new to me, yet I have never known the desire above alluded to. This feeling I still cherish; and in spite of the many injunctions which I have received from naturalists far more eminent than I can ever expect to be, I have kept, and still keep, unknown to others, the species, which, not finding portrayed in any published work, I look upon as new, having only given in my Illustrations a number of them proportionate to the drawings of already known species that have been engraved. Attached to the descriptions of these, you will find the place and date of their discovery. I do not, however, intend to claim any merit for these discoveries, and should have liked as well that the objects of them had been previously known, as this would have saved some unbelievers the trouble of searching for them in books, and the disappointment of finding them actually new. I assure you, good reader, that, even at this moment, I should have less pleasure in presenting to the scientific world a new bird, the knowledge of whose habits I do not possess, than in describing the peculiarities of one long since discovered.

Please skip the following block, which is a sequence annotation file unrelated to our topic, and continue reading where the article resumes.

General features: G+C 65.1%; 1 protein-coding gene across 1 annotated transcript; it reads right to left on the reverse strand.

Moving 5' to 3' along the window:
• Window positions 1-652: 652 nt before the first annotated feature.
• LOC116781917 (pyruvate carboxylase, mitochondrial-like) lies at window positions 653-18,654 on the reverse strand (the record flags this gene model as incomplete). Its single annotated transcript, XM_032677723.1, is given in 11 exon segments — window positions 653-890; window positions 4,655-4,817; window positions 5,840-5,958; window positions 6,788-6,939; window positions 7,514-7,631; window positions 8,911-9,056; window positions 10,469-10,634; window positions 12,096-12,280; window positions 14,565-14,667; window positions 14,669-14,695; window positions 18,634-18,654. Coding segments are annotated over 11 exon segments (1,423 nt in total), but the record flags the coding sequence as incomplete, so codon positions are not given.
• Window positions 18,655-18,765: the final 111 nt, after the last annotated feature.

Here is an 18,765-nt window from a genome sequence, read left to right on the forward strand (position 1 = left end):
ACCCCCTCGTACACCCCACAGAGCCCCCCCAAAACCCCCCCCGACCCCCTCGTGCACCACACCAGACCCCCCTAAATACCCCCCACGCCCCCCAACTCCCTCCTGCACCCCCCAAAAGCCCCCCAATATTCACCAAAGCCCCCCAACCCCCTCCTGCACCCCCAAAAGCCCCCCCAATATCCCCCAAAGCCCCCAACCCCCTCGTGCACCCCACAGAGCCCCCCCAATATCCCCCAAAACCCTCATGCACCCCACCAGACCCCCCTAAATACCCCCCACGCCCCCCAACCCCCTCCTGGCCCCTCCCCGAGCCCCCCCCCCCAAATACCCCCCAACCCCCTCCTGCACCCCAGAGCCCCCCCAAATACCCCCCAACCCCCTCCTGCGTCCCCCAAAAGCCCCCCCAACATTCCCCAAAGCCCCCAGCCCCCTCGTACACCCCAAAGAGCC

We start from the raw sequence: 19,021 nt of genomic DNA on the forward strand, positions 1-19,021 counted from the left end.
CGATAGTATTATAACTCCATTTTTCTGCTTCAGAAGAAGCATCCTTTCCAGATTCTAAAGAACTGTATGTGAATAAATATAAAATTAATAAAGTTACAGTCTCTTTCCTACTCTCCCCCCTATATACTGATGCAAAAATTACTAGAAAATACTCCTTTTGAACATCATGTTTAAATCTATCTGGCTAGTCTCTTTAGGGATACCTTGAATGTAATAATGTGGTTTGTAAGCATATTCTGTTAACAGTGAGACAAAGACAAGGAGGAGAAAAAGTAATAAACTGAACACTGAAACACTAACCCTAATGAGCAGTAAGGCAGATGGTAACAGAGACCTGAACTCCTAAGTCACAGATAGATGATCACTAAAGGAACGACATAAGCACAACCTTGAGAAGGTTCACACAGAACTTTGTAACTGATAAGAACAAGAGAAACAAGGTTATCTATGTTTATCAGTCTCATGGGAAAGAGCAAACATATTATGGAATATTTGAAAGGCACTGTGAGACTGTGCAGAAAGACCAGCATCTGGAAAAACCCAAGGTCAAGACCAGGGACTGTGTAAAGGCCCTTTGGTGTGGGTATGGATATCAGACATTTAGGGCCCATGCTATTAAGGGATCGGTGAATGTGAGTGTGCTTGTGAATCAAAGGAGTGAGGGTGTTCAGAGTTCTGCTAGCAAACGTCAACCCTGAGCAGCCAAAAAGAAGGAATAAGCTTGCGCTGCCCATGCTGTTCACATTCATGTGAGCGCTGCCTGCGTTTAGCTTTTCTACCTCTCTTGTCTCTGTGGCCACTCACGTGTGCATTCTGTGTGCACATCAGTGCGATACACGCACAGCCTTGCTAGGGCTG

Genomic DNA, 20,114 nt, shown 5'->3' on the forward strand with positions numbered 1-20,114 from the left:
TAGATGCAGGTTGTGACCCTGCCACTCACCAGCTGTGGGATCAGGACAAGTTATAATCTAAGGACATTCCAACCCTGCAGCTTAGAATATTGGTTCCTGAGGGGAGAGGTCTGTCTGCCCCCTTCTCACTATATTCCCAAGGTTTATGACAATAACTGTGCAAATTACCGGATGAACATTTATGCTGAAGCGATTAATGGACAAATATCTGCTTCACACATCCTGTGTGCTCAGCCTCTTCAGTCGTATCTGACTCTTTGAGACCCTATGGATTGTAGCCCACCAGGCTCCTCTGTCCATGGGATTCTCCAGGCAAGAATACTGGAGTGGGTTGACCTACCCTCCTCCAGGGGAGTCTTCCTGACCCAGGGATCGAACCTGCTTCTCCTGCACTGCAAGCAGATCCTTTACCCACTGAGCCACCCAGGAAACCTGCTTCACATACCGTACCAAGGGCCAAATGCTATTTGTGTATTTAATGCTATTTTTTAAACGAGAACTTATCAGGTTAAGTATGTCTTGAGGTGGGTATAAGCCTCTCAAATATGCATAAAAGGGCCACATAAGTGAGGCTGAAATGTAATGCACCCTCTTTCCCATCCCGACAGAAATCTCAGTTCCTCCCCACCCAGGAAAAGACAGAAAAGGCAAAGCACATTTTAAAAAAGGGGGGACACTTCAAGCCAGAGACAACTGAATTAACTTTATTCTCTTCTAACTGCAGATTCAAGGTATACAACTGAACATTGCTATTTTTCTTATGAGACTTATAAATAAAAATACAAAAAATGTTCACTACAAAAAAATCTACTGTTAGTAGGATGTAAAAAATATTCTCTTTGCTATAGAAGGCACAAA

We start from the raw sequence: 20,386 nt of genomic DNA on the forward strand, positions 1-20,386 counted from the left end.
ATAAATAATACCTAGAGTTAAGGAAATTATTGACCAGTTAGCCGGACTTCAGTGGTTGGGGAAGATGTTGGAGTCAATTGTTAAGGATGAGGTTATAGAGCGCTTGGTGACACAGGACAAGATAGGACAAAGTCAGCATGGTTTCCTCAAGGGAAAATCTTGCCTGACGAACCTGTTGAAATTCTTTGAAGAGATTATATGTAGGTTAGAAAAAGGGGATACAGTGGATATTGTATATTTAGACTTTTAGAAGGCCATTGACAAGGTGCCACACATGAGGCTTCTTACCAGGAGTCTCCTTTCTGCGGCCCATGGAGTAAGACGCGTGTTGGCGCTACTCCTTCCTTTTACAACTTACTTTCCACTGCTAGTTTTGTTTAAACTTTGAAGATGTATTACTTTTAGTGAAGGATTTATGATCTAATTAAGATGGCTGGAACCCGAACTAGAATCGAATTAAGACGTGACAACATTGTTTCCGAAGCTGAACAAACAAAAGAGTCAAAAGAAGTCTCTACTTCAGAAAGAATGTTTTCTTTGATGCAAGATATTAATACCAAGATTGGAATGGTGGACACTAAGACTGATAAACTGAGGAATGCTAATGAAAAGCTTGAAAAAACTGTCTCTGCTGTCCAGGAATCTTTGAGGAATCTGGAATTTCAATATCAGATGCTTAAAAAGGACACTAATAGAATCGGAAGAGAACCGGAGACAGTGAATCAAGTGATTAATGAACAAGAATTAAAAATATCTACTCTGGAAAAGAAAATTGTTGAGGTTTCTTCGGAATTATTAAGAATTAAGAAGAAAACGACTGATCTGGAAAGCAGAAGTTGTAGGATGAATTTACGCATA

There are persons whose desire of obtaining celebrity induces them to suppress the knowledge of the assistance which they have received in the composition of their works. In many cases, in fact, the real author of the drawings or the descriptions in books on Natural History is not so much as mentioned, while the pretended author assumes to himself all the merit which the world is willing to allow him. This want of candour I never could endure. On the contrary, I feel pleasure in here acknowledging the assistance which I have received from a friend, Mr William Macgillivray, who being possessed of a liberal education and a strong taste for the study of the Natural Sciences, has aided me, not in drawing the figures of